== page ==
Eco-Label Effect: The Good Taste of Coffee
By Roberta Attanasio
Do you want your coffee to taste better? Call it “eco-friendly”. Results from a newly published study show that eco-labels, as for example “fair-trade” or “organic”, promote a willingness to pay more for the product, and not only. These labels also lead people to perceive that products with an eco-label taste better than identical, but unlabeled products. The authors of the study conclude that their findings could help in devising ways to promote sustainable consumer behavior. They have dubbed these biased consumer responses “eco-label effect“.
The study is entitled “Who Needs Cream and Sugar When There Is Eco-Labeling? Taste and Willingness to Pay for “Eco-Friendly” Coffee” and was published a few days ago in the scientific journal PLOSone (December 4, 2013).
The study consists of 3 experiments. In all experiments, participants tasted two cups of coffee. The two cups contained identical coffee. However, they were told that one of the cups contained “eco-friendly” coffee while the other did not. The participants then rated each of the two cups of coffee.
In the first experiment, the participants were also told, before the tasting, which cup contained which type of coffee. The results of this experiment indicated that the participants – at least those who scored high on a questionnaire on attitudes toward sustainable consumer behavior – were willing to pay more for the “eco-friendly” coffee and preferred its taste.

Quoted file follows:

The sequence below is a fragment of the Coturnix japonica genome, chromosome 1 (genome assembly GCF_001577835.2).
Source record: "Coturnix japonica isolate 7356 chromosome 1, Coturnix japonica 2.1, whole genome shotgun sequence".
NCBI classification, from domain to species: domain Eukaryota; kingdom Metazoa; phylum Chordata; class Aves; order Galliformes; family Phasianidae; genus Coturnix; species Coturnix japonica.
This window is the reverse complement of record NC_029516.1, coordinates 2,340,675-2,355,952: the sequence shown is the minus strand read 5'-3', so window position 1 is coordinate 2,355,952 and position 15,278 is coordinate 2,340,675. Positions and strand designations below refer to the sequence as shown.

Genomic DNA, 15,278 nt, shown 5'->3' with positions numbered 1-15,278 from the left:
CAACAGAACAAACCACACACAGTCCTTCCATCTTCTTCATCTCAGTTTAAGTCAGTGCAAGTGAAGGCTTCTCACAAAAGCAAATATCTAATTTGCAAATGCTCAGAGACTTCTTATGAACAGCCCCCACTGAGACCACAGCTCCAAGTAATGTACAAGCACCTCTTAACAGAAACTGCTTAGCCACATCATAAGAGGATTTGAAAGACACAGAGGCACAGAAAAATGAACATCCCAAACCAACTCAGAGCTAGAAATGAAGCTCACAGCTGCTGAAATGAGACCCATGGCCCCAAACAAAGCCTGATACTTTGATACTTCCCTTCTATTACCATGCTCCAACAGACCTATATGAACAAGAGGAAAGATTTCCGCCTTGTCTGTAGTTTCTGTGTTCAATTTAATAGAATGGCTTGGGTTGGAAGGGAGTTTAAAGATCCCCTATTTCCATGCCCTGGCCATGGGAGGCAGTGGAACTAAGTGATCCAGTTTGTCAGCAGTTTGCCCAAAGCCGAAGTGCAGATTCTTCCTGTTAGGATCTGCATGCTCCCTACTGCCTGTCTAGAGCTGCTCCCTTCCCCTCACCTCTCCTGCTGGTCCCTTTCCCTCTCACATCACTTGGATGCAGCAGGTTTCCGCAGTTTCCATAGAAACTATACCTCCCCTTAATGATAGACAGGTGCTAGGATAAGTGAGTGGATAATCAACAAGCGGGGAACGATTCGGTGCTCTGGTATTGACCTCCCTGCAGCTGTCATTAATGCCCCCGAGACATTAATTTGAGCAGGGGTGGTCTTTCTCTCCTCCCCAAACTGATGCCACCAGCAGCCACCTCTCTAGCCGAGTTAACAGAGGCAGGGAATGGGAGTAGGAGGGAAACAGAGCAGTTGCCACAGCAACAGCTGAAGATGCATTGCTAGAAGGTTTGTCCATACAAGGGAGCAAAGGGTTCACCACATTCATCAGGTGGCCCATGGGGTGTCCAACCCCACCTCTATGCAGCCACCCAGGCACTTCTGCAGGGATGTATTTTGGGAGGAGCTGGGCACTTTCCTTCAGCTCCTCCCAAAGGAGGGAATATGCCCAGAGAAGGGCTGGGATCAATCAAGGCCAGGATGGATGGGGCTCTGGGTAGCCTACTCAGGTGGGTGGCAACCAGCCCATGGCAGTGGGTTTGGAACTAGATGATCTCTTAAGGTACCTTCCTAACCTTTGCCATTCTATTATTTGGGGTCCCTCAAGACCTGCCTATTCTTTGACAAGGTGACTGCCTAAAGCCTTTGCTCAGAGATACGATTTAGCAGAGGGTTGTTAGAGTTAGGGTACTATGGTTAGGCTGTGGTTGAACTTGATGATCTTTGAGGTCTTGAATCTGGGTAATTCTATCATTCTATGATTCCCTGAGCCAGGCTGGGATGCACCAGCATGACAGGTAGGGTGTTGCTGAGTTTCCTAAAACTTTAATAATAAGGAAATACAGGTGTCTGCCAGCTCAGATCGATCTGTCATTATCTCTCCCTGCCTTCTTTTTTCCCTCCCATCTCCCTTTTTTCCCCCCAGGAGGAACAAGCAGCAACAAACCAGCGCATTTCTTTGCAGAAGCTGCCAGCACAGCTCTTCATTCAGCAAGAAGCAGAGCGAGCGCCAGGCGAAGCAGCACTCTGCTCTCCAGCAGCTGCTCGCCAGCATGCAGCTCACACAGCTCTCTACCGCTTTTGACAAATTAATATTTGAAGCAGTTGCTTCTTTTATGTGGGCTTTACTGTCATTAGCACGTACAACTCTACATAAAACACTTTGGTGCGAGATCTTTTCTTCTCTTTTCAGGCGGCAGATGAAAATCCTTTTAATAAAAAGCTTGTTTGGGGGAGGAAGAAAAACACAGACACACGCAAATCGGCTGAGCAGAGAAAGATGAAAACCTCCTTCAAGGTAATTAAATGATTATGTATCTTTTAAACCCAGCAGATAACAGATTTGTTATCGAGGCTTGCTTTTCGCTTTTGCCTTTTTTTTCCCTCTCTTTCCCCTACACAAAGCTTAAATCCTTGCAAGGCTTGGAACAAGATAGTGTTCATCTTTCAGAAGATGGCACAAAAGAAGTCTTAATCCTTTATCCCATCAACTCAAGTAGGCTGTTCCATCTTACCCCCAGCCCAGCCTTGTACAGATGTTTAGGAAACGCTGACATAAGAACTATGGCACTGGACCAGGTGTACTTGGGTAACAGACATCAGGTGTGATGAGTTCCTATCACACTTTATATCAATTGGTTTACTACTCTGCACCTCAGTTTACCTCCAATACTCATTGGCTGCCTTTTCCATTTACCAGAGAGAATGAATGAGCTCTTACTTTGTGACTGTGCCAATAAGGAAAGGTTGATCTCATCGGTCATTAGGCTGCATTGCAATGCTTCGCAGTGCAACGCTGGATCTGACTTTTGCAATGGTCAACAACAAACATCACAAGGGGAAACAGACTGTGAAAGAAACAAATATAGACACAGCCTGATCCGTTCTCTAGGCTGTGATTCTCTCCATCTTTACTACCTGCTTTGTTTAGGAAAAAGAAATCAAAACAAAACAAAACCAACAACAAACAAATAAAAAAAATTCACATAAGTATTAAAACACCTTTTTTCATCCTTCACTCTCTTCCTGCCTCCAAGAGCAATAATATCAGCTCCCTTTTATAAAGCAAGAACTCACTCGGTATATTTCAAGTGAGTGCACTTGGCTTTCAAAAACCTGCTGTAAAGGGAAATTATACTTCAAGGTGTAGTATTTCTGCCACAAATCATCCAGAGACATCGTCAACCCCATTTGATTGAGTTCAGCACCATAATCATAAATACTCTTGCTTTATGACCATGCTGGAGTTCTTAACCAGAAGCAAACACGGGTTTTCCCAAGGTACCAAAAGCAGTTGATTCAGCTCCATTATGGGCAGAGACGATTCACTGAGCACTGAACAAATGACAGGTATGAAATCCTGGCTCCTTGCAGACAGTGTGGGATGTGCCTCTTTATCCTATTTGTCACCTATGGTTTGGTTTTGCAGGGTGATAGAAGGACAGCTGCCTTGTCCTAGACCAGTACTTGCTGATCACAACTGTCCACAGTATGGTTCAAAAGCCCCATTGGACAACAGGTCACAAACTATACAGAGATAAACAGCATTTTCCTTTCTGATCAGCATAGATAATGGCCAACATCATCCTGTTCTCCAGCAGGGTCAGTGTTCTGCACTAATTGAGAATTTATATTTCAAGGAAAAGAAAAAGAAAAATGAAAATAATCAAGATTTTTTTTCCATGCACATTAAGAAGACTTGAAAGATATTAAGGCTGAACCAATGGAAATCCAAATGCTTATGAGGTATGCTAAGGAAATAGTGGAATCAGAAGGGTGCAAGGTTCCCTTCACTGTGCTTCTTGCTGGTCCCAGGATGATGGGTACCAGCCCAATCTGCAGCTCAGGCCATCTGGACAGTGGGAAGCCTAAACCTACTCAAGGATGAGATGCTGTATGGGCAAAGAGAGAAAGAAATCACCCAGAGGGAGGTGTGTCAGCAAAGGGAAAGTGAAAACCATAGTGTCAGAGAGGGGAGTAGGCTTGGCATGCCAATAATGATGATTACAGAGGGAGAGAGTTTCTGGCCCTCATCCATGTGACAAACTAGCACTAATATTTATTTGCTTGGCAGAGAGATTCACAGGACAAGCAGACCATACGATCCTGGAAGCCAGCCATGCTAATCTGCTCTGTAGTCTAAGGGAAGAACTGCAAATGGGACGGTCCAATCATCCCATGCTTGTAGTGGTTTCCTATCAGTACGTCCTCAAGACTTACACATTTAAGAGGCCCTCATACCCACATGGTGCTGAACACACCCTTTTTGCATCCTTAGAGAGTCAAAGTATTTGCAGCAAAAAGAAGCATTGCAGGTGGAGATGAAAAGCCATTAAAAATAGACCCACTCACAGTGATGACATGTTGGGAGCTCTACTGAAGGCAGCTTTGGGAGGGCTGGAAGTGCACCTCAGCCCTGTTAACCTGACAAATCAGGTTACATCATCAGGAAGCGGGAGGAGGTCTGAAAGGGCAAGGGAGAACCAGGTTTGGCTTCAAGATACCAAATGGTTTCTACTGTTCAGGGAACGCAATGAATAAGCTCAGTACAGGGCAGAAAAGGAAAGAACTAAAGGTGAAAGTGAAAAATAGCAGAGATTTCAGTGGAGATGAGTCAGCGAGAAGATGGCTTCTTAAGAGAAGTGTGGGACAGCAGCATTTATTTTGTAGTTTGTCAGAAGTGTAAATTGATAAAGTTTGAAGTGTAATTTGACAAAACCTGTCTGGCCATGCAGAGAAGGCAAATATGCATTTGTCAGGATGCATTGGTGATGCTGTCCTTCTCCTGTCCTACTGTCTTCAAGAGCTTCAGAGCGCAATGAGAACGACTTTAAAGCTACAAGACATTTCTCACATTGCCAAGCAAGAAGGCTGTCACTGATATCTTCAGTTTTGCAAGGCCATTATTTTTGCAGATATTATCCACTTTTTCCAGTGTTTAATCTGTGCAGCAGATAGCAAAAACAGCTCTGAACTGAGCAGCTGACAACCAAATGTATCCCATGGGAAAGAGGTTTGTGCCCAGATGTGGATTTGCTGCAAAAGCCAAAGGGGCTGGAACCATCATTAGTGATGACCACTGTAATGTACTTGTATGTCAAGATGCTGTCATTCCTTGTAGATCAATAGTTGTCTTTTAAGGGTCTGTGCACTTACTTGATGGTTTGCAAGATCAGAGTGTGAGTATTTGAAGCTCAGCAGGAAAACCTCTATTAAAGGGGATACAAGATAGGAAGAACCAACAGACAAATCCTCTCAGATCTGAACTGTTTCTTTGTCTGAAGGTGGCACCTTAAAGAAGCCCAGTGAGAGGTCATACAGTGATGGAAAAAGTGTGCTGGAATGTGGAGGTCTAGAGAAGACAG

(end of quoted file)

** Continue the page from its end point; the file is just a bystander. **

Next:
Results from the second experiment suggested that high sustainability consumers were willing to pay more for “eco-friendly” coffee, even when they were told that the cup they chose contained the non-labeled alternative.
Finally, in the third experiment (similarly to the first one) participants were told, before the tasting, which cup contained which type of coffee. They were just as biased when reporting their cup preference as they were in terms of their willingness to pay anonymously. Therefore, the eco-label effect did not seem to be caused by their desire to be viewed favorably by others.
Under a different point of view, these results seem to validate the power of greenwashing but, hopefully, will not encourage it.
I love this blog. Thanks for writing these very unique stories. We all want so much to do the right thing that we are willing to believe things can easily become sustainable, like coffee, just because we read on a label it is. But there is so much we can do to live a sustainable lifestyle without worrying about buying the “right” stuff. Avoiding getting coffee in styrofoam cups in coffee shops, for example. You can easily see plastic things, no need for labels.
What does this study tell us? That we like to be greenwashed? We should be more responsible about the way we respond to what we want to believe to be true.